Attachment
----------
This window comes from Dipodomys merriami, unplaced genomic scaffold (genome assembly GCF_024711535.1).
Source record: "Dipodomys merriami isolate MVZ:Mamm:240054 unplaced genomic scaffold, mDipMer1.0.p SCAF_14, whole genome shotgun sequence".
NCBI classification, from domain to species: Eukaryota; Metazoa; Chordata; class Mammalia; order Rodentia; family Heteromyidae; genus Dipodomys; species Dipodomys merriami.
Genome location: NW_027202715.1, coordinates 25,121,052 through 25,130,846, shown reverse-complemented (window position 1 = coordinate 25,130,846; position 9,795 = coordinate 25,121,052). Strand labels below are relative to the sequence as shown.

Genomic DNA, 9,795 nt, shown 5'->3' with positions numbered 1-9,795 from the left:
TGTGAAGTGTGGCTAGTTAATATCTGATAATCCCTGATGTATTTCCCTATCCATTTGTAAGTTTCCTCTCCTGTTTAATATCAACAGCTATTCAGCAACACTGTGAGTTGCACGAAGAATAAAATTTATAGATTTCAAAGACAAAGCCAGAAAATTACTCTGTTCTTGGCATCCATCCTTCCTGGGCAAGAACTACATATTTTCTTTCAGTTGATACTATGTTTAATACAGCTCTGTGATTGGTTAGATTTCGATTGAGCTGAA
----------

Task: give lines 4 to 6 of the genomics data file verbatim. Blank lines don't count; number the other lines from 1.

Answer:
Genome location: NW_027202715.1, coordinates 25,121,052 through 25,130,846, shown reverse-complemented (window position 1 = coordinate 25,130,846; position 9,795 = coordinate 25,121,052). Strand labels below are relative to the sequence as shown.

Genomic DNA, 9,795 nt, shown 5'->3' with positions numbered 1-9,795 from the left:
TGTGAAGTGTGGCTAGTTAATATCTGATAATCCCTGATGTATTTCCCTATCCATTTGTAAGTTTCCTCTCCTGTTTAATATCAACAGCTATTCAGCAACACTGTGAGTTGCACGAAGAATAAAATTTATAGATTTCAAAGACAAAGCCAGAAAATTACTCTGTTCTTGGCATCCATCCTTCCTGGGCAAGAACTACATATTTTCTTTCAGTTGATACTATGTTTAATACAGCTCTGTGATTGGTTAGATTTCGATTGAGCTGAA